Himalayan Horses

Since prehistoric times horses have played a major role in Asian civilisations. They were common across the entire continent, were bred, traded and used for various tasks. Depending on the region, they were used for; transport, military and agricultural. In flat regions horses were bred for their larger stature while in mountainous regions they were smaller and more robust.

The migration of tribes, and trading of the horses led to breeds becoming mixed . The origin of the Asian or as it is also known- the Himalayan mountain horse can be traced back to the horses in the mountainous regions peopled by the Mongolei.

The horse is well known for its stamina, intelligence, friendliness and most importantly its sure-footedness. Research has shown the influence of bloodlines from Indian, Persian, Arabic and Kyrgyz breeds.

They range in height from 1.10 meters to 1.50 meters and vary in color and markings. Many of the horses have a characteristic spinal stripe.

On the whole it would be fair to say that these horses are somewhat calmer, harder working and not as shy as their European brothers and sisters. Another big plus is they are not skittish. The mountains are their home so they know every stone and trail like the back of their hand...or should we say hoof?

These horses are accustomed to a nomadic way of life and have a very robust physique, their heads are well proportioned with very expressive, alert eyes and their ears are always listening attentively for any sound.

The neck isn’t very long and its wither is very distinctive, it has a small strong chest and a straight back. Their croups are sloping with a good amount of tail. The horse has short but very well developed legs; muscular and powerful. Its hooves are small, firm and durable while its hair is short and its mane and tail are thick.  They are very reliable and undemanding work horses.

For decades the Chinese had dominated trading in Southeast Asia. They would cross a region travelling in huge caravans pulled by horses carrying goods weighing up to 120 Kilos.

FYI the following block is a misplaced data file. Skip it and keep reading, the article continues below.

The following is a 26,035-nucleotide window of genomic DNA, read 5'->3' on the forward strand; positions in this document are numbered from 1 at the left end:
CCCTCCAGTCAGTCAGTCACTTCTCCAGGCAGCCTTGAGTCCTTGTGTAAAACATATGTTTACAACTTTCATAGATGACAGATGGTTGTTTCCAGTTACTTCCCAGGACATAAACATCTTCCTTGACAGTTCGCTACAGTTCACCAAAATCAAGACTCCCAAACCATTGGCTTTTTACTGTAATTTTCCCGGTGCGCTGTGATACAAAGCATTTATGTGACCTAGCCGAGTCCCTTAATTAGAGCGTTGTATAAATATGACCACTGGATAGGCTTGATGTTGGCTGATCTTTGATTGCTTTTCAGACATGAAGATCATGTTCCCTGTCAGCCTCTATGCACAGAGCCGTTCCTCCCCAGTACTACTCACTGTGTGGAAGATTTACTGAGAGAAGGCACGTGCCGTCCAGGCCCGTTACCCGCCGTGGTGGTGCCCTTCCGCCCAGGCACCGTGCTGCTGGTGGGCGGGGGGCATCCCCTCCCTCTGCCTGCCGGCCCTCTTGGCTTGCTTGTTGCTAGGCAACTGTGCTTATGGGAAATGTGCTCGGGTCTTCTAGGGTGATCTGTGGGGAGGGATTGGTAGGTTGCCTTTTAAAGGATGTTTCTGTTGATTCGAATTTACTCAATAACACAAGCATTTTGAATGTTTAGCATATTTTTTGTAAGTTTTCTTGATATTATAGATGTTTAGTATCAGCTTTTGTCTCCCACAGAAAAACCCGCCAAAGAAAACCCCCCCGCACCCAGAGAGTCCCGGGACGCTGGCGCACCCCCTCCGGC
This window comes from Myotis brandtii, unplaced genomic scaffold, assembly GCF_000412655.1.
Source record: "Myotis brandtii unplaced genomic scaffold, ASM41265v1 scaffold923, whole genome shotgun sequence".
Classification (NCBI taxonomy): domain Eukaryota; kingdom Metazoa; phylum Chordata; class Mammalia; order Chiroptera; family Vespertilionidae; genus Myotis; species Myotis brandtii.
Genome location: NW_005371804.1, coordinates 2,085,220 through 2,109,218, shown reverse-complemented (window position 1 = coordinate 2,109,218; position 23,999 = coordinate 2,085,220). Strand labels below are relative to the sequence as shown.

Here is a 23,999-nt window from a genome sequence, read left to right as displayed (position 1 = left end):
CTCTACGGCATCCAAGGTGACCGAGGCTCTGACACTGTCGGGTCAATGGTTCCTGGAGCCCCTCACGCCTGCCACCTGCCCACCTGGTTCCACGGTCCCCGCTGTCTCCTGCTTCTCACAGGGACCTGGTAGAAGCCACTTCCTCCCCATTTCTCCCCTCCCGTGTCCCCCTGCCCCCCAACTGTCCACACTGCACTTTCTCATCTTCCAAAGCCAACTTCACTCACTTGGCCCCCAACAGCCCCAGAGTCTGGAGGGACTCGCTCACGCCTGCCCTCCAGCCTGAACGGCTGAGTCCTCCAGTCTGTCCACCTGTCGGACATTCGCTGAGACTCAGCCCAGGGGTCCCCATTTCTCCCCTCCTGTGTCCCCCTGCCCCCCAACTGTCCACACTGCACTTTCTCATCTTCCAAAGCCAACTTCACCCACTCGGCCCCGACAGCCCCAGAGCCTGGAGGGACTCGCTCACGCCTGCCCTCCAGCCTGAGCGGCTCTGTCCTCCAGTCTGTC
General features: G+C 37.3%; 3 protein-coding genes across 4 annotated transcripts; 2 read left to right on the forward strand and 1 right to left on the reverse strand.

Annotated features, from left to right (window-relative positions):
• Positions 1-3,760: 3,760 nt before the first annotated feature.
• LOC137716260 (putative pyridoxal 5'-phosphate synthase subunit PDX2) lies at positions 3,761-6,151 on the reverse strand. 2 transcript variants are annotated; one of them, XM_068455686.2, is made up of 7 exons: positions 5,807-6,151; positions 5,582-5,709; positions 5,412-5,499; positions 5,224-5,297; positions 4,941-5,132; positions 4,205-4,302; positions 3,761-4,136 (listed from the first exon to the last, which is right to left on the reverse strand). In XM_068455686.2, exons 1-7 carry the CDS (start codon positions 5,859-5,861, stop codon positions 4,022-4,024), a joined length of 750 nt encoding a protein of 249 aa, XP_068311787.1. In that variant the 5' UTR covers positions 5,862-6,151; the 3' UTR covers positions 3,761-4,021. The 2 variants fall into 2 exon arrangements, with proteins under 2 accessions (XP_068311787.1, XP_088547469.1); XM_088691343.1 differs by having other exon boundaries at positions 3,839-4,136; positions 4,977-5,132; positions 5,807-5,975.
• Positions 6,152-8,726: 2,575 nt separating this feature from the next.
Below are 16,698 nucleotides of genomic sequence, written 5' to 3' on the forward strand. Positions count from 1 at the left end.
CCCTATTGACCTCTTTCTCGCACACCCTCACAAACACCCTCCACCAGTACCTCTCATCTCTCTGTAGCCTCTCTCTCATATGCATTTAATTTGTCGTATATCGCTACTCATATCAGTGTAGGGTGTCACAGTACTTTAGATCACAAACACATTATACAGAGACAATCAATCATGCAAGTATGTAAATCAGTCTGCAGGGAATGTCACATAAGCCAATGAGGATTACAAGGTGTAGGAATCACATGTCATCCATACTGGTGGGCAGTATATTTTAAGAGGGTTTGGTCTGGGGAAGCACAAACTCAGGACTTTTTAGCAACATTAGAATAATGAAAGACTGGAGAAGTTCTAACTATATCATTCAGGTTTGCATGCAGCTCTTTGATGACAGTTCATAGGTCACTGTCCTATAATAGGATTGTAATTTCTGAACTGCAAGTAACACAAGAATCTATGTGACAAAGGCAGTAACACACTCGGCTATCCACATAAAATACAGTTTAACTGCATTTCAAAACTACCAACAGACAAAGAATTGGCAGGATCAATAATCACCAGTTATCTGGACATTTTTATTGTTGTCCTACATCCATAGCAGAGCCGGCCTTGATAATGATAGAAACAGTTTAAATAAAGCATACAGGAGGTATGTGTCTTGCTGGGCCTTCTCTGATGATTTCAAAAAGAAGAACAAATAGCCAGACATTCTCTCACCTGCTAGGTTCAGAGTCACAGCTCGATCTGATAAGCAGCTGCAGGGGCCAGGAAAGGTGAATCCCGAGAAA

They would stop at remote principalities and kingdoms of the region and this is how this beloved and versatile breed of horse got its start in these regions.

For a large number of nomadic people these horses became essential part of everyday life. You can still find this breed being used as (excuse the pun) pack-horses as they continue to be an integral part of local peoples lives.

In Northern Thailand transportation has become increasingly modern and locals have replaced horses by their beloved moped.

Here at the Thai Horse Farm we have a controlled breeding program to ensure the survival of this horse breed.

Don't worry if you can't ride a horse

Our Himalayan horses react to voice commands and not to the usual 'English' or 'Western' commands. In addition they are also very sure-footed, calm, good natured and are not skittish.

Approximately 70% of our guests over the past nearly 20 years have never ridden a horse. This has never been a problem and you will be able to take part and enjoy the thrill of our horseback tours. We promise that these small and powerful horses will be a joy to ride.

Horseback riding adventure

Get to know the wonderful mountain and jungle landscapes of the Sri Lanna National Park in Northern Thailand while taking part in a horseback trekking tour.

Enjoy the romance of a campfire, awe-inspiring mountains and jungles with their unique and fascinating sounds. See remote caves, waterfalls and untouched nature. Pamper yourself in natural hot springs and experience firsthand the exotic customs of the Nomadic tribes.

This is an eco tourists dream and a once in a lifetime horseback riding adventure.

Full on Eco-tourism

We adhere to the strict principles of eco tourism which make our tours both ecological and socially acceptable.

The protection of the jungle forests and preserving the hill tribes’ way of life is very important to us at the Thai Horse Farm and maintaining these goals has become a core objective for us.

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20/4 Moo 4 Batum (Ban Ton Kok), 50190 Phrao - Chiang Mai, Thailand | +66 (0)86-919-3846 |